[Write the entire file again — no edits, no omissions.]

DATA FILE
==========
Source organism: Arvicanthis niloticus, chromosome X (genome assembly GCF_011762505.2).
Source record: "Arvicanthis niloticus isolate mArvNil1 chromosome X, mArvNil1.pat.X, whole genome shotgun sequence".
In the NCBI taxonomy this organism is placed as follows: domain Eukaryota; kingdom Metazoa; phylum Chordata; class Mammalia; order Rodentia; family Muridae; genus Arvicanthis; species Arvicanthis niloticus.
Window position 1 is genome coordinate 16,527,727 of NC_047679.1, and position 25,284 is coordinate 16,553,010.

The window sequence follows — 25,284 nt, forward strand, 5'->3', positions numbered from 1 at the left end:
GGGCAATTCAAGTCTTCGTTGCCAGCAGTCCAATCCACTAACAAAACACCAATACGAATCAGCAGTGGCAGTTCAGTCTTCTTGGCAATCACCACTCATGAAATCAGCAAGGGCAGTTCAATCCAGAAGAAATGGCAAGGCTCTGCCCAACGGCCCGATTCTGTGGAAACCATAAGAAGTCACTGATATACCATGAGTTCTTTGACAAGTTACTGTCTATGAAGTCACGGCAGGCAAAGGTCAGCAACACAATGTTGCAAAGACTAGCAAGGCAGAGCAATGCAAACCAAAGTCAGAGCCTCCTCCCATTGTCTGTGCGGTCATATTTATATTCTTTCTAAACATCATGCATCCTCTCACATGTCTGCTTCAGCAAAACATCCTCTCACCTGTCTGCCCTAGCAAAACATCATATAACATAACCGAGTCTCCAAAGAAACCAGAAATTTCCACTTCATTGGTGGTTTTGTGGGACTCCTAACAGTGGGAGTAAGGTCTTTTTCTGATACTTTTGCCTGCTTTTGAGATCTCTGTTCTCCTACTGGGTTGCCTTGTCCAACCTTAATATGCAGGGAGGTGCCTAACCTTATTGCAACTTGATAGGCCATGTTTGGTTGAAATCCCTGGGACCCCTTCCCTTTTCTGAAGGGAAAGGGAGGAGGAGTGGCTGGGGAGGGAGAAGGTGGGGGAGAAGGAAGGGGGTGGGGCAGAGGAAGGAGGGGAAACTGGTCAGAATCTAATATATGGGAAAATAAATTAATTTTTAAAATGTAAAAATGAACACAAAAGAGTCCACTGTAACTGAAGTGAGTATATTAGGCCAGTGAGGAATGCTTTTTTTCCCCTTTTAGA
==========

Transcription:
Source organism: Arvicanthis niloticus, chromosome X (genome assembly GCF_011762505.2).
Source record: "Arvicanthis niloticus isolate mArvNil1 chromosome X, mArvNil1.pat.X, whole genome shotgun sequence".
In the NCBI taxonomy this organism is placed as follows: domain Eukaryota; kingdom Metazoa; phylum Chordata; class Mammalia; order Rodentia; family Muridae; genus Arvicanthis; species Arvicanthis niloticus.
Window position 1 is genome coordinate 16,527,727 of NC_047679.1, and position 25,284 is coordinate 16,553,010.

The window sequence follows — 25,284 nt, forward strand, 5'->3', positions numbered from 1 at the left end:
GGGCAATTCAAGTCTTCGTTGCCAGCAGTCCAATCCACTAACAAAACACCAATACGAATCAGCAGTGGCAGTTCAGTCTTCTTGGCAATCACCACTCATGAAATCAGCAAGGGCAGTTCAATCCAGAAGAAATGGCAAGGCTCTGCCCAACGGCCCGATTCTGTGGAAACCATAAGAAGTCACTGATATACCATGAGTTCTTTGACAAGTTACTGTCTATGAAGTCACGGCAGGCAAAGGTCAGCAACACAATGTTGCAAAGACTAGCAAGGCAGAGCAATGCAAACCAAAGTCAGAGCCTCCTCCCATTGTCTGTGCGGTCATATTTATATTCTTTCTAAACATCATGCATCCTCTCACATGTCTGCTTCAGCAAAACATCCTCTCACCTGTCTGCCCTAGCAAAACATCATATAACATAACCGAGTCTCCAAAGAAACCAGAAATTTCCACTTCATTGGTGGTTTTGTGGGACTCCTAACAGTGGGAGTAAGGTCTTTTTCTGATACTTTTGCCTGCTTTTGAGATCTCTGTTCTCCTACTGGGTTGCCTTGTCCAACCTTAATATGCAGGGAGGTGCCTAACCTTATTGCAACTTGATAGGCCATGTTTGGTTGAAATCCCTGGGACCCCTTCCCTTTTCTGAAGGGAAAGGGAGGAGGAGTGGCTGGGGAGGGAGAAGGTGGGGGAGAAGGAAGGGGGTGGGGCAGAGGAAGGAGGGGAAACTGGTCAGAATCTAATATATGGGAAAATAAATTAATTTTTAAAATGTAAAAATGAACACAAAAGAGTCCACTGTAACTGAAGTGAGTATATTAGGCCAGTGAGGAATGCTTTTTTTCCCCTTTTAGA